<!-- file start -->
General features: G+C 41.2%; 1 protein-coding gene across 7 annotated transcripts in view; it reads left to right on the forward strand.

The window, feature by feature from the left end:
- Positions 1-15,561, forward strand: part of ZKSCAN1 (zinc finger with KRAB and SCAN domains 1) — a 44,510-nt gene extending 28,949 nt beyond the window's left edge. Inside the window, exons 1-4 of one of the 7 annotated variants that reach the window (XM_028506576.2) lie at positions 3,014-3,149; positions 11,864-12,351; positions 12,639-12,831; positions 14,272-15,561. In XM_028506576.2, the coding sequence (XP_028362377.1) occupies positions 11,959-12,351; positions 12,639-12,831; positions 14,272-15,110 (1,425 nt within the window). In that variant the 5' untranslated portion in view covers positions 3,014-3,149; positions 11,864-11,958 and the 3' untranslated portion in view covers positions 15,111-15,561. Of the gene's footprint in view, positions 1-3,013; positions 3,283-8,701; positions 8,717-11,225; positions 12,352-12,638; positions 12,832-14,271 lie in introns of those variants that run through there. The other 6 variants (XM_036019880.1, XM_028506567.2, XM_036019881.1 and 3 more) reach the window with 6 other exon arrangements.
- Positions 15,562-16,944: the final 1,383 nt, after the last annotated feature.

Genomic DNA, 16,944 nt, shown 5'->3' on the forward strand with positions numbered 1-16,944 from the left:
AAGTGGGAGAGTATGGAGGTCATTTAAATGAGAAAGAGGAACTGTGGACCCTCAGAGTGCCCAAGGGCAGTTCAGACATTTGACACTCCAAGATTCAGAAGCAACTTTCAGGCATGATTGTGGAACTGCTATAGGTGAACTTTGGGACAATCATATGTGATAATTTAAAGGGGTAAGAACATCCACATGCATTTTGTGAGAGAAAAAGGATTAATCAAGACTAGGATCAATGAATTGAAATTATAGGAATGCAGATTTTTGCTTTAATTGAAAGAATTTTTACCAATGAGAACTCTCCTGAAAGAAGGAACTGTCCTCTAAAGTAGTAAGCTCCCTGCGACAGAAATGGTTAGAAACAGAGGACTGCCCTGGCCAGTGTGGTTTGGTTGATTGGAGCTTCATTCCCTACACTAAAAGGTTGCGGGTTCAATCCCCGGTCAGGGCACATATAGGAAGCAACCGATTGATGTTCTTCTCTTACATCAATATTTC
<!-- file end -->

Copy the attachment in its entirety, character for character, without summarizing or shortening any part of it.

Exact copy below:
General features: G+C 41.2%; 1 protein-coding gene across 7 annotated transcripts in view; it reads left to right on the forward strand.

The window, feature by feature from the left end:
- Positions 1-15,561, forward strand: part of ZKSCAN1 (zinc finger with KRAB and SCAN domains 1) — a 44,510-nt gene extending 28,949 nt beyond the window's left edge. Inside the window, exons 1-4 of one of the 7 annotated variants that reach the window (XM_028506576.2) lie at positions 3,014-3,149; positions 11,864-12,351; positions 12,639-12,831; positions 14,272-15,561. In XM_028506576.2, the coding sequence (XP_028362377.1) occupies positions 11,959-12,351; positions 12,639-12,831; positions 14,272-15,110 (1,425 nt within the window). In that variant the 5' untranslated portion in view covers positions 3,014-3,149; positions 11,864-11,958 and the 3' untranslated portion in view covers positions 15,111-15,561. Of the gene's footprint in view, positions 1-3,013; positions 3,283-8,701; positions 8,717-11,225; positions 12,352-12,638; positions 12,832-14,271 lie in introns of those variants that run through there. The other 6 variants (XM_036019880.1, XM_028506567.2, XM_036019881.1 and 3 more) reach the window with 6 other exon arrangements.
- Positions 15,562-16,944: the final 1,383 nt, after the last annotated feature.

Genomic DNA, 16,944 nt, shown 5'->3' on the forward strand with positions numbered 1-16,944 from the left:
AAGTGGGAGAGTATGGAGGTCATTTAAATGAGAAAGAGGAACTGTGGACCCTCAGAGTGCCCAAGGGCAGTTCAGACATTTGACACTCCAAGATTCAGAAGCAACTTTCAGGCATGATTGTGGAACTGCTATAGGTGAACTTTGGGACAATCATATGTGATAATTTAAAGGGGTAAGAACATCCACATGCATTTTGTGAGAGAAAAAGGATTAATCAAGACTAGGATCAATGAATTGAAATTATAGGAATGCAGATTTTTGCTTTAATTGAAAGAATTTTTACCAATGAGAACTCTCCTGAAAGAAGGAACTGTCCTCTAAAGTAGTAAGCTCCCTGCGACAGAAATGGTTAGAAACAGAGGACTGCCCTGGCCAGTGTGGTTTGGTTGATTGGAGCTTCATTCCCTACACTAAAAGGTTGCGGGTTCAATCCCCGGTCAGGGCACATATAGGAAGCAACCGATTGATGTTCTTCTCTTACATCAATATTTC